Published January 19, 2000 in the COLORADO REAL ESTATE JOURNAL
Owners, Property Managers Win With Disclosure
by Warren Kieding
PERHAPS THE MOST SIGNIFICANT CHALLENGE in evaluating lease space is its maddening intangibility. You can't see "space." You can't touch it, or tell if it's good space or bad space. Sure, office spaces are defined by windows and walls and ceilings and wiring, and all the other materials that one can see and touch. But those are only parameters. The reality of space is that it is a product, no less real than an automobile, or a computer, or a box of cereal for that matter. Building owners and property managers who embrace this philosophy have a distinct advantage when marketing tenant space.
We like to refer to this practice as "product disclosure," a term which can sometimes be misconstrued. Building owners and property managers certainly don't hide what their spaces have to offer. That would not serve their interests, or anybody else's. But it is a fact that the more documentation available on any given space, the more quickly and thoroughly it can be evaluated and qualified to fit a tenant's particular requirements.
So what does that mean? How is a space qualified if you really can't see it or feel it?
Try to think of a lease space as a box of cereal, or a new car. When you look at the label on a cereal box, you see the complete story of what that product has to offer, good and bad: the vitamin and mineral content, nutritional value, calories, grams of fat. Similarly, the window sticker on an automobile details just about everything you need to know about that car: how many cylinders, leather seats, power windows and locks, cruise control, fuel economy statistics. You get the picture.
The key here is that the consumer doesn't have to ask twenty questions to get to the heart of whether or not that product may be the right one. It's already spelled out and qualified. Tenants and those who represent them have a number of bona fide questions to ask of property managers at the very outset of the lease space marketing phase. The more that the property manager can disclose, the more effective and faster the evaluation process and possibly, the subsequent lease negotiations.
Giving the right answers
So what issues are key for the property manager and building owner to illuminate for the tenant? What is the tenant getting in its lease face rate, or dollars per square foot? What construction improvements are included in the tenant finish allowance? If the allowance is in simple cash terms, what does that buy? Here are some key issues for property managers and building owners to explore when dealing with tenant space, and how they're designed:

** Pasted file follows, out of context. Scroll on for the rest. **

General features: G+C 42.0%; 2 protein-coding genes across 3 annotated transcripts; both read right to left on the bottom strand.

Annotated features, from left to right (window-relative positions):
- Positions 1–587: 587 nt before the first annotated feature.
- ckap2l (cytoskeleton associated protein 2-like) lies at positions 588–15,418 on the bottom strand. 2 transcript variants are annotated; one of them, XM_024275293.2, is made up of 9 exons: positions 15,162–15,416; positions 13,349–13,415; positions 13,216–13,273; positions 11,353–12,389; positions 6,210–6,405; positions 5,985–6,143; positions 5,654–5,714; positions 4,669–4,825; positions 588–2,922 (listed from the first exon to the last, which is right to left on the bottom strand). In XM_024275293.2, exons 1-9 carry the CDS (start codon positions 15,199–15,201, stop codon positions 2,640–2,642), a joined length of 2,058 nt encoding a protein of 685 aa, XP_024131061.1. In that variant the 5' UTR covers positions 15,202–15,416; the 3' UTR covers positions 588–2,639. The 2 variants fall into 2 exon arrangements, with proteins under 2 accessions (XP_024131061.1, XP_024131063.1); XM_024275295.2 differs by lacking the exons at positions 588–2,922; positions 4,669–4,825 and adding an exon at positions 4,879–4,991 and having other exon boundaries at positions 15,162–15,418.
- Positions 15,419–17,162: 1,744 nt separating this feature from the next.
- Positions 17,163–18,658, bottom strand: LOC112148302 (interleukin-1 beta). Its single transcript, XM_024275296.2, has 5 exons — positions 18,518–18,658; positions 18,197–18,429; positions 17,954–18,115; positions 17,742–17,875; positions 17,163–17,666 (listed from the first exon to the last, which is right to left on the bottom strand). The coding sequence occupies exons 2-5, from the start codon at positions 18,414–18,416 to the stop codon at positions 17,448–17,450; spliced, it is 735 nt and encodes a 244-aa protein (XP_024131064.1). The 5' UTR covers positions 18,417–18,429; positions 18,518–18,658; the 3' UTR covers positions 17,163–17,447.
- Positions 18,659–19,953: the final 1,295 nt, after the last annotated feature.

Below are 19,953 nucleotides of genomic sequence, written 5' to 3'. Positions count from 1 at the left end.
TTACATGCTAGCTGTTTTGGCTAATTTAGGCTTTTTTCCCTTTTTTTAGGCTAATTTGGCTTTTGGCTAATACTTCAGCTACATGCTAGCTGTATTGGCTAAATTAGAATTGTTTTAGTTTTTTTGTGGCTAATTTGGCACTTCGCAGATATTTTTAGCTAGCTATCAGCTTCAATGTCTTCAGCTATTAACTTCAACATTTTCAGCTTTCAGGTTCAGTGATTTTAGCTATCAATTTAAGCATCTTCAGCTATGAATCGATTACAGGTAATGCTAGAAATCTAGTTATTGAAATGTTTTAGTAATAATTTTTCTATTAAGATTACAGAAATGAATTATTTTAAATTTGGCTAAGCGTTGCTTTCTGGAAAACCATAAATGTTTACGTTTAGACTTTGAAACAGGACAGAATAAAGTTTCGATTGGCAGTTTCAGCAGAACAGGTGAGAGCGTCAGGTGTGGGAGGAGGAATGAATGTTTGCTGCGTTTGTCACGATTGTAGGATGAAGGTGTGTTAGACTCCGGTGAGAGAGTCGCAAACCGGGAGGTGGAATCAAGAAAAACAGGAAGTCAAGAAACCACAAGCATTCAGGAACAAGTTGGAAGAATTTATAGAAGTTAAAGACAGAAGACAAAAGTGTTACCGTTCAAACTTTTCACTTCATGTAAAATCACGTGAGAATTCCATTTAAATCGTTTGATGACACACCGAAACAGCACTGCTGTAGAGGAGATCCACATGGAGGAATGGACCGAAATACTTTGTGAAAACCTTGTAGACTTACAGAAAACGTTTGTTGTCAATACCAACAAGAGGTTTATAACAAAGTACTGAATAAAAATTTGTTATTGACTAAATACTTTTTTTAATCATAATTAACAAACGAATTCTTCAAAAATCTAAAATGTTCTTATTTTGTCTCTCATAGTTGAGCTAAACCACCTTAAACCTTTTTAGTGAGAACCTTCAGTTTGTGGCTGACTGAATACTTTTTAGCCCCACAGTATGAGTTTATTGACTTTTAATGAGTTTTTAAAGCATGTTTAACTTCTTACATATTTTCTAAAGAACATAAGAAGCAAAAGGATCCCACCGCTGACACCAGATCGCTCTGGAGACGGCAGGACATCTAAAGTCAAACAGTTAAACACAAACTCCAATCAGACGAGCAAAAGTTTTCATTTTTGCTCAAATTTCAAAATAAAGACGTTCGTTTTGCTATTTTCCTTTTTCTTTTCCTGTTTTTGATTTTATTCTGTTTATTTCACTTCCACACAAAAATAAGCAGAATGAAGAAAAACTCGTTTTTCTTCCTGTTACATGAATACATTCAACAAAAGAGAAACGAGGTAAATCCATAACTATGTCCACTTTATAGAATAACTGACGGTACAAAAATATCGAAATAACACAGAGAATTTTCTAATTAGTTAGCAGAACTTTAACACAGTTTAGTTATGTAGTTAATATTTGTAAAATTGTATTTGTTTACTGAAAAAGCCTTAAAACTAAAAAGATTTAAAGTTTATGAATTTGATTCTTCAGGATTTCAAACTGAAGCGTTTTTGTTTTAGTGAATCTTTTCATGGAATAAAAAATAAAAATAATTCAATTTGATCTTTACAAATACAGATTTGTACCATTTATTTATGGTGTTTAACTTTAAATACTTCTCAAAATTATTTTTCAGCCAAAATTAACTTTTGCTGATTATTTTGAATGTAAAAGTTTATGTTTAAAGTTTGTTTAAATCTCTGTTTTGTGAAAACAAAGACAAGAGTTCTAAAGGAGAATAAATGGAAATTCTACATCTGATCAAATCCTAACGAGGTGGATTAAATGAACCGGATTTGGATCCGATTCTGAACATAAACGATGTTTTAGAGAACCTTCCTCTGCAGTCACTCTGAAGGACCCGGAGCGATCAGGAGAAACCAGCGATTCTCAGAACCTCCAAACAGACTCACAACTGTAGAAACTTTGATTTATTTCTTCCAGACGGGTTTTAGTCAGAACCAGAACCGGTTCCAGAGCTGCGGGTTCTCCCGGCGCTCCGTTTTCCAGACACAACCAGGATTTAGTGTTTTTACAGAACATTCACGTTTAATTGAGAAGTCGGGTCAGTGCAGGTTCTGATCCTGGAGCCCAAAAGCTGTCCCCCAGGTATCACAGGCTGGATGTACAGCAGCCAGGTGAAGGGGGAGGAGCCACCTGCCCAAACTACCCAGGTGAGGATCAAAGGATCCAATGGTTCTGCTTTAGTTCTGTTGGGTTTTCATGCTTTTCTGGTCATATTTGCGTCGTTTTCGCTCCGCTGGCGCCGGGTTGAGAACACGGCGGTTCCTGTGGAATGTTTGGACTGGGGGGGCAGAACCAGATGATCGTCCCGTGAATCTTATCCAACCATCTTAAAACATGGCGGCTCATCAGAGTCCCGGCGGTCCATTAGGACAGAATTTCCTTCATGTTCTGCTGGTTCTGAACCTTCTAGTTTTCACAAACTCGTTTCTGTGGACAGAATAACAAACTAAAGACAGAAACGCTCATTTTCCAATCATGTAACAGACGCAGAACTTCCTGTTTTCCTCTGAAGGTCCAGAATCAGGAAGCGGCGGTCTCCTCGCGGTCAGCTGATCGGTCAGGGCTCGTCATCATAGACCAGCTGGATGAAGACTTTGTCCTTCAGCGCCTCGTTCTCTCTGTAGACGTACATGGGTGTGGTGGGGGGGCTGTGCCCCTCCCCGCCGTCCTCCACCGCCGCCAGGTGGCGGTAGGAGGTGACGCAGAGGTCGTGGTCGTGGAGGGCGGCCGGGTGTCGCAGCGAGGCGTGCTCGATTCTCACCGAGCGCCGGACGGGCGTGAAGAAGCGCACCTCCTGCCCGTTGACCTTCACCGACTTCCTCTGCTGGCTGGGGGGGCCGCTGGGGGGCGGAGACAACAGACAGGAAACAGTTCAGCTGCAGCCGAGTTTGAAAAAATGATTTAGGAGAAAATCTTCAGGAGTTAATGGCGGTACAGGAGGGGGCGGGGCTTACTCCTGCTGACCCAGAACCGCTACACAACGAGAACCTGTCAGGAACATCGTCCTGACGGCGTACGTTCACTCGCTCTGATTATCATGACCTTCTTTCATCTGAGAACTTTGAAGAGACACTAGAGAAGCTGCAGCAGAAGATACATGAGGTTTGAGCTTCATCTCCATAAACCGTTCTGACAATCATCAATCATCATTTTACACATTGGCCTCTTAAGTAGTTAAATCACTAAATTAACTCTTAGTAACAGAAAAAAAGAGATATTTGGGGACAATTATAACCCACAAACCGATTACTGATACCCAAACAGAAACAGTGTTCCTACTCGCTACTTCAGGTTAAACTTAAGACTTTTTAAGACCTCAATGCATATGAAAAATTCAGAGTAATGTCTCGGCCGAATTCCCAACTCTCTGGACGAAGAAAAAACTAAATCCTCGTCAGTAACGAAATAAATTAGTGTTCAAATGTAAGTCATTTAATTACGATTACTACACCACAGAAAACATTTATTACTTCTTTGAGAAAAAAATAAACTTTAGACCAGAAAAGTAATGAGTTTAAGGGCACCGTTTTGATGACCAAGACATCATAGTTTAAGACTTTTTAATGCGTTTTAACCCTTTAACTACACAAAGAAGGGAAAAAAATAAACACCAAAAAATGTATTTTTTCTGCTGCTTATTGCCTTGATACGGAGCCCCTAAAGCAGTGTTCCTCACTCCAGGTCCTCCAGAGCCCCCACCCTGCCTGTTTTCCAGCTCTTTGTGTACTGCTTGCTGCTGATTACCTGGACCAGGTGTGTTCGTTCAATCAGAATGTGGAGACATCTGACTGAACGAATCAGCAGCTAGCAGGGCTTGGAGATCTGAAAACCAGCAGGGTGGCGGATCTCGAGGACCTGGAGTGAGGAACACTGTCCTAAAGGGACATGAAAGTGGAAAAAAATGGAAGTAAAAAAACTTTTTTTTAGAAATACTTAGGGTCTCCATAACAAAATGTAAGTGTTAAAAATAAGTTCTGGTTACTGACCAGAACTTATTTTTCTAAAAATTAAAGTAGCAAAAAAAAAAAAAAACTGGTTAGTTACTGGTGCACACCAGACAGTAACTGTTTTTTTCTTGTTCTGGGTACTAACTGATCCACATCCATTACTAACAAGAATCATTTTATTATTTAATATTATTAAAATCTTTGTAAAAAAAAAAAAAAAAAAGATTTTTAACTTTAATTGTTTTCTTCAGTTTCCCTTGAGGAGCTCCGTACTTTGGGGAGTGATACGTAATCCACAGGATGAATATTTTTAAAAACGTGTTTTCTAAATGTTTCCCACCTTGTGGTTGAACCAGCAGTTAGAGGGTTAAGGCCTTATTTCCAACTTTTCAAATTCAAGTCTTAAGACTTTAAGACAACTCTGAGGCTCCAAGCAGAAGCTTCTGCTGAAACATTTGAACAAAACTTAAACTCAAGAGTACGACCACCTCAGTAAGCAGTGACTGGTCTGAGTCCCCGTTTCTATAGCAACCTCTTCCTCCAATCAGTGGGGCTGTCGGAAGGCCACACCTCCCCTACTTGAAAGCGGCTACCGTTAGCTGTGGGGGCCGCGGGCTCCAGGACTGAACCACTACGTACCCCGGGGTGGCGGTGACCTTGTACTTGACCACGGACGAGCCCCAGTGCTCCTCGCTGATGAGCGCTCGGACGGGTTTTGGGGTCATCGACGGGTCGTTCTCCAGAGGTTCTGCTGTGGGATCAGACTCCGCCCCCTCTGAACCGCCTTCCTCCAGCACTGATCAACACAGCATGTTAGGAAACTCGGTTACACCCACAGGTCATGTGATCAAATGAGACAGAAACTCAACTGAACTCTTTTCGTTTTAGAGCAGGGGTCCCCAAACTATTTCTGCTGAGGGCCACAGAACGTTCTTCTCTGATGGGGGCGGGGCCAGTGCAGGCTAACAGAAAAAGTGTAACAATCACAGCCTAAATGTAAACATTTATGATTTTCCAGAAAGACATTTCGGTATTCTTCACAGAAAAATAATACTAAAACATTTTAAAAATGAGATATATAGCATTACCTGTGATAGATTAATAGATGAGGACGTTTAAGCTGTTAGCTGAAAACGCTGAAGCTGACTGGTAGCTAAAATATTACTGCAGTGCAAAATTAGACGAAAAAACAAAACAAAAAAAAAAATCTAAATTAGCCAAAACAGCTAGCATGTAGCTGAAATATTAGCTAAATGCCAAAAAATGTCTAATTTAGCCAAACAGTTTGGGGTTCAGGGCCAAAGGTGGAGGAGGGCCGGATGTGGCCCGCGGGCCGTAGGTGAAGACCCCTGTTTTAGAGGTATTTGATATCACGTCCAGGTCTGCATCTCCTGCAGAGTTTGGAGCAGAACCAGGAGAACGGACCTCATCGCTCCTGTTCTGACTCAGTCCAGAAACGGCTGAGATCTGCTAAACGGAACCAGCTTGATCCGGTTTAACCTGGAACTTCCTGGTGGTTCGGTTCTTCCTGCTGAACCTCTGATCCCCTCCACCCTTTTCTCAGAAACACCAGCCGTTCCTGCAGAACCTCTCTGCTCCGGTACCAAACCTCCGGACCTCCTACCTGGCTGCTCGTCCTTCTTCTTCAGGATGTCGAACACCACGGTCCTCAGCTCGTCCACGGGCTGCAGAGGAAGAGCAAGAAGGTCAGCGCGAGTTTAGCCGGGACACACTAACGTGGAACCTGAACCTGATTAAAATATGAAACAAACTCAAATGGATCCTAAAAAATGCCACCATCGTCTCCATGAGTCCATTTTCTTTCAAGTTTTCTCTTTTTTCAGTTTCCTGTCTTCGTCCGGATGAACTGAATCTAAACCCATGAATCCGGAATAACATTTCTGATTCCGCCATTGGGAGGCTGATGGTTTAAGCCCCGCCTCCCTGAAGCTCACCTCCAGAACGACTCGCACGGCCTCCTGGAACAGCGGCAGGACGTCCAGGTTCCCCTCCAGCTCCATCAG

The rentable / useable factor. In a nutshell, this is the amount of space available for occupancy, and for which rent is being charged. Tenants need to know exactly how this amount is being measured, whether it be the BOMA / ANSI standards, or other variations.
Beyond typical sales hype like "great views, easy access to interstates," hard facts must outline in detail what the space has to offer, like electrical and telecommunications and building security systems; HVAC (heating, ventilation and air-conditioning) service, hours of operation and any charges for off-hour operation of these systems; and the type of structural systems and capacities affecting the location of concentrated loads, like file and UPS systems, for example.
Quantifiable real property improvements.
This is the demarcation line in new buildings between the base building improvements and the tenant improvements. Base building improvements frequently exclude core finish drywall, acoustical ceilings, light fixtures or even window treatments. Again, the key for the property manager is to outline in minute detail who pays for what.
Building standard tenant improvement specifications. Building standards are the materials that the owner has designated to be of significant value past the period of any given lease, like doors and hardware, or lighting, for example, and must be clearly described in writing. Many buildings, especially older ones, don't have published building standards, so tenants are left to discover for themselves what the owner might propose, or require for a new building, or what existing assets in a space might be reused.
Record documentation. The absolute basic requirement for both new and older buildings is an accurate plan of the proposed lease space. These record documents should be periodically checked, updated, and filed for safety and accuracy. Unfortunately, record documents frequently are found to be outdated, incomplete or inaccurate. Even spaces in new buildings sometimes include errors and omissions, such as the location and size of HVAC shafts and roof drains. This can profoundly affect the plan layout of prospective lease space, causing needless revisions and lost time.
All this, of course, boils down to give-and-take communication. But in a sharply adrenalized marketplace like this one, good communication oftentimes takes a back seat to getting to the next point of the deal. In the end, the success rate of early tenant occupancy will always be in direct proportion to how quickly and efficiently information is exchanged and applied by both tenant and property manager.